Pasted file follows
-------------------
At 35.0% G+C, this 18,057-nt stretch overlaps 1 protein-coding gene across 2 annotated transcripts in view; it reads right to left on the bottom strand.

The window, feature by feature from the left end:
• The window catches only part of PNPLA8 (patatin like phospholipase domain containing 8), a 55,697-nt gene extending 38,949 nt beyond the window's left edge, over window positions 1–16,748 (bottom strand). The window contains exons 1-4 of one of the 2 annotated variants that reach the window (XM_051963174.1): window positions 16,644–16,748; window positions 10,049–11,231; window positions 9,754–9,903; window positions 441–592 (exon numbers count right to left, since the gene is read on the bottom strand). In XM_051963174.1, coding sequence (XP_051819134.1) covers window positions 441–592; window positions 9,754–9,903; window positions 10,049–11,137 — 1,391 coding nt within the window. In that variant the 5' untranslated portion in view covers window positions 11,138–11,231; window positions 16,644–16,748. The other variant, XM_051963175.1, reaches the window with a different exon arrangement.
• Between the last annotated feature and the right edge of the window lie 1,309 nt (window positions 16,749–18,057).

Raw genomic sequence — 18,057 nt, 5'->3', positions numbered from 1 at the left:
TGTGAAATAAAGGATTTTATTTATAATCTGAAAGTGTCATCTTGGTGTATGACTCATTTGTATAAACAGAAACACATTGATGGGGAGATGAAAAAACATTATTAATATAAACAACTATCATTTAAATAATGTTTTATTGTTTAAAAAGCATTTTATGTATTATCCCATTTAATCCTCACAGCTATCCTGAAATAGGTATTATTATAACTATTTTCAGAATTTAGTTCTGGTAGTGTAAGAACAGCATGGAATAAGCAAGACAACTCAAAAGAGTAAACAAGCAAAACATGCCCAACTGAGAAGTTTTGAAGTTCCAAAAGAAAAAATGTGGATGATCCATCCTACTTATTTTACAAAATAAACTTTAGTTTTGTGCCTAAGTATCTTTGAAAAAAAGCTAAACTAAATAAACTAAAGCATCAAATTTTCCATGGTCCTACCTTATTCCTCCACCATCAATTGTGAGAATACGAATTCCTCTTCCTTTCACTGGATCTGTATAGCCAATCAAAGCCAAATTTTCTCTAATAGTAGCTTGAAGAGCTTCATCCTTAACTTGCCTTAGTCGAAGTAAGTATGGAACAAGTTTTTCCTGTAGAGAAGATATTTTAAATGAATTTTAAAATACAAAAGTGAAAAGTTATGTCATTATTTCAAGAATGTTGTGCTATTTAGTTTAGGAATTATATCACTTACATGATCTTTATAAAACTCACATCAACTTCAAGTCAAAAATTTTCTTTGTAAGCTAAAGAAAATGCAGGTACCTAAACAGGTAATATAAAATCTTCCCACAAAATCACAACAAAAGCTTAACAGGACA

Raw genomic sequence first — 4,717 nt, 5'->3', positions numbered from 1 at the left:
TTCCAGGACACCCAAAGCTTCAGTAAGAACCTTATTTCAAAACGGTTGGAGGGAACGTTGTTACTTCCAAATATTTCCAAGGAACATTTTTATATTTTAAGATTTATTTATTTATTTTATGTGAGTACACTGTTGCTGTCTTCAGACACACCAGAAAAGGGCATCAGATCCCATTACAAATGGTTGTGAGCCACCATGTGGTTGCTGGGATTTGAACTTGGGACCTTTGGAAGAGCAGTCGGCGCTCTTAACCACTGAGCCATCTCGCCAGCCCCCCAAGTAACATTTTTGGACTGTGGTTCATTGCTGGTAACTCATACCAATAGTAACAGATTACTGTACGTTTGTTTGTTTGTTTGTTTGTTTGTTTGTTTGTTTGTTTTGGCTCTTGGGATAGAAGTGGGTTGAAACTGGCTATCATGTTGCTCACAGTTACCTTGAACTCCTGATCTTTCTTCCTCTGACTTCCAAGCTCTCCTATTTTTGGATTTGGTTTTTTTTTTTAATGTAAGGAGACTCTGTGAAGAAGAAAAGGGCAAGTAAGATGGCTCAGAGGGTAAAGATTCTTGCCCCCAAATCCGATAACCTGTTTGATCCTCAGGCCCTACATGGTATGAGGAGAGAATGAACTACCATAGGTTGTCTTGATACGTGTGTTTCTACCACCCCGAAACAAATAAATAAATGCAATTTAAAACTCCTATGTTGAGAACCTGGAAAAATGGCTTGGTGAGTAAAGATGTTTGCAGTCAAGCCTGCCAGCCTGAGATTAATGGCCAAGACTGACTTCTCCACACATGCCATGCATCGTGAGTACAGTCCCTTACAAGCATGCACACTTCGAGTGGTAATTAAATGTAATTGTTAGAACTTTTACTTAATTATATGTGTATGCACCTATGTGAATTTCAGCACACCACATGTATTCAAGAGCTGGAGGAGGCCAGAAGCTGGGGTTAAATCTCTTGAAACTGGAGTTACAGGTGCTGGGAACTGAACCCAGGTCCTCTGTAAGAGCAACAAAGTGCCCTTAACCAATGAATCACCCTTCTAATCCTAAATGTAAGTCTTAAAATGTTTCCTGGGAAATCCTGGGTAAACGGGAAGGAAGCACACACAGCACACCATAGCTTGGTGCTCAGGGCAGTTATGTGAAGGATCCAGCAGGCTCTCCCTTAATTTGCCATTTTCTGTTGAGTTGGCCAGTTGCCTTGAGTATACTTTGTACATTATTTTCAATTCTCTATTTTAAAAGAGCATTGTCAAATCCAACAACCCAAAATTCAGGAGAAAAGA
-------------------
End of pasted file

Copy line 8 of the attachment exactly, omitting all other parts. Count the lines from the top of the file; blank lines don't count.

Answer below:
TTCCAGGACACCCAAAGCTTCAGTAAGAACCTTATTTCAAAACGGTTGGAGGGAACGTTGTTACTTCCAAATATTTCCAAGGAACATTTTTATATTTTAAGATTTATTTATTTATTTTATGTGAGTACACTGTTGCTGTCTTCAGACACACCAGAAAAGGGCATCAGATCCCATTACAAATGGTTGTGAGCCACCATGTGGTTGCTGGGATTTGAACTTGGGACCTTTGGAAGAGCAGTCGGCGCTCTTAACCACTGAGCCATCTCGCCAGCCCCCCAAGTAACATTTTTGGACTGTGGTTCATTGCTGGTAACTCATACCAATAGTAACAGATTACTGTACGTTTGTTTGTTTGTTTGTTTGTTTGTTTGTTTGTTTGTTTTGGCTCTTGGGATAGAAGTGGGTTGAAACTGGCTATCATGTTGCTCACAGTTACCTTGAACTCCTGATCTTTCTTCCTCTGACTTCCAAGCTCTCCTATTTTTGGATTTGGTTTTTTTTTTTAATGTAAGGAGACTCTGTGAAGAAGAAAAGGGCAAGTAAGATGGCTCAGAGGGTAAAGATTCTTGCCCCCAAATCCGATAACCTGTTTGATCCTCAGGCCCTACATGGTATGAGGAGAGAATGAACTACCATAGGTTGTCTTGATACGTGTGTTTCTACCACCCCGAAACAAATAAATAAATGCAATTTAAAACTCCTATGTTGAGAACCTGGAAAAATGGCTTGGTGAGTAAAGATGTTTGCAGTCAAGCCTGCCAGCCTGAGATTAATGGCCAAGACTGACTTCTCCACACATGCCATGCATCGTGAGTACAGTCCCTTACAAGCATGCACACTTCGAGTGGTAATTAAATGTAATTGTTAGAACTTTTACTTAATTATATGTGTATGCACCTATGTGAATTTCAGCACACCACATGTATTCAAGAGCTGGAGGAGGCCAGAAGCTGGGGTTAAATCTCTTGAAACTGGAGTTACAGGTGCTGGGAACTGAACCCAGGTCCTCTGTAAGAGCAACAAAGTGCCCTTAACCAATGAATCACCCTTCTAATCCTAAATGTAAGTCTTAAAATGTTTCCTGGGAAATCCTGGGTAAACGGGAAGGAAGCACACACAGCACACCATAGCTTGGTGCTCAGGGCAGTTATGTGAAGGATCCAGCAGGCTCTCCCTTAATTTGCCATTTTCTGTTGAGTTGGCCAGTTGCCTTGAGTATACTTTGTACATTATTTTCAATTCTCTATTTTAAAAGAGCATTGTCAAATCCAACAACCCAAAATTCAGGAGAAAAGA